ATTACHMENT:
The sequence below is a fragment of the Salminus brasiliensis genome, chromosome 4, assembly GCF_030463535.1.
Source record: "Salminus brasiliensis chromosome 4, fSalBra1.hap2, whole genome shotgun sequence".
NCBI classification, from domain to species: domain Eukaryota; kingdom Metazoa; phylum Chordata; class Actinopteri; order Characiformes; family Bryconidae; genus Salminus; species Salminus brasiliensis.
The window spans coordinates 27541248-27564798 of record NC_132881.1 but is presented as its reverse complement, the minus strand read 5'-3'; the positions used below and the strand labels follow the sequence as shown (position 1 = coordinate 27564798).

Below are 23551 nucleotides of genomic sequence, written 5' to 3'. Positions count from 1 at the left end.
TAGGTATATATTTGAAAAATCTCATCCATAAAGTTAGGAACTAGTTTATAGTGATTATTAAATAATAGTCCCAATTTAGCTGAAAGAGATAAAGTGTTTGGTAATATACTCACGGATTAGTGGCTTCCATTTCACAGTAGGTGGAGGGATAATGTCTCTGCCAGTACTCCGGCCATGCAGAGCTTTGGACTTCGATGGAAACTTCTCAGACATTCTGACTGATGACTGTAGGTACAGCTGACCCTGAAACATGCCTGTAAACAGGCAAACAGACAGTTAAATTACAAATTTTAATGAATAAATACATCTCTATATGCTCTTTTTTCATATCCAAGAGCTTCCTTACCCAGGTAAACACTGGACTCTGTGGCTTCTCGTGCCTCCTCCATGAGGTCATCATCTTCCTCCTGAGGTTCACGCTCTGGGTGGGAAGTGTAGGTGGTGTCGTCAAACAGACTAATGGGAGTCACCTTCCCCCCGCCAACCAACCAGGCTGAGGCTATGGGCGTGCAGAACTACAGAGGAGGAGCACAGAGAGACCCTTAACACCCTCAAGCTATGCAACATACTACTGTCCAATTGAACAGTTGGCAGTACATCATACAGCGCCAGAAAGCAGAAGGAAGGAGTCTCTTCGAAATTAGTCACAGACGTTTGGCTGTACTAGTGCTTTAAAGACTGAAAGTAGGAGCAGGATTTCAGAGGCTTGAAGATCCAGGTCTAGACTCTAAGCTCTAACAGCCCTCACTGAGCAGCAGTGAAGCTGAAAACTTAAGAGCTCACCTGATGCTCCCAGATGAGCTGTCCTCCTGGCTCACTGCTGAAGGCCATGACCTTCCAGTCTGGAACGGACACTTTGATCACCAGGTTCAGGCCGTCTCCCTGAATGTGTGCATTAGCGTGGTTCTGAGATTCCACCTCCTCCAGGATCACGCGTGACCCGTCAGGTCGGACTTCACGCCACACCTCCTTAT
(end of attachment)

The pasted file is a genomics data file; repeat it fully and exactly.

The sequence below is a fragment of the Salminus brasiliensis genome, chromosome 4, assembly GCF_030463535.1.
Source record: "Salminus brasiliensis chromosome 4, fSalBra1.hap2, whole genome shotgun sequence".
NCBI classification, from domain to species: domain Eukaryota; kingdom Metazoa; phylum Chordata; class Actinopteri; order Characiformes; family Bryconidae; genus Salminus; species Salminus brasiliensis.
The window spans coordinates 27541248-27564798 of record NC_132881.1 but is presented as its reverse complement, the minus strand read 5'-3'; the positions used below and the strand labels follow the sequence as shown (position 1 = coordinate 27564798).

Below are 23551 nucleotides of genomic sequence, written 5' to 3'. Positions count from 1 at the left end.
TAGGTATATATTTGAAAAATCTCATCCATAAAGTTAGGAACTAGTTTATAGTGATTATTAAATAATAGTCCCAATTTAGCTGAAAGAGATAAAGTGTTTGGTAATATACTCACGGATTAGTGGCTTCCATTTCACAGTAGGTGGAGGGATAATGTCTCTGCCAGTACTCCGGCCATGCAGAGCTTTGGACTTCGATGGAAACTTCTCAGACATTCTGACTGATGACTGTAGGTACAGCTGACCCTGAAACATGCCTGTAAACAGGCAAACAGACAGTTAAATTACAAATTTTAATGAATAAATACATCTCTATATGCTCTTTTTTCATATCCAAGAGCTTCCTTACCCAGGTAAACACTGGACTCTGTGGCTTCTCGTGCCTCCTCCATGAGGTCATCATCTTCCTCCTGAGGTTCACGCTCTGGGTGGGAAGTGTAGGTGGTGTCGTCAAACAGACTAATGGGAGTCACCTTCCCCCCGCCAACCAACCAGGCTGAGGCTATGGGCGTGCAGAACTACAGAGGAGGAGCACAGAGAGACCCTTAACACCCTCAAGCTATGCAACATACTACTGTCCAATTGAACAGTTGGCAGTACATCATACAGCGCCAGAAAGCAGAAGGAAGGAGTCTCTTCGAAATTAGTCACAGACGTTTGGCTGTACTAGTGCTTTAAAGACTGAAAGTAGGAGCAGGATTTCAGAGGCTTGAAGATCCAGGTCTAGACTCTAAGCTCTAACAGCCCTCACTGAGCAGCAGTGAAGCTGAAAACTTAAGAGCTCACCTGATGCTCCCAGATGAGCTGTCCTCCTGGCTCACTGCTGAAGGCCATGACCTTCCAGTCTGGAACGGACACTTTGATCACCAGGTTCAGGCCGTCTCCCTGAATGTGTGCATTAGCGTGGTTCTGAGATTCCACCTCCTCCAGGATCACGCGTGACCCGTCAGGTCGGACTTCACGCCACACCTCCTTAT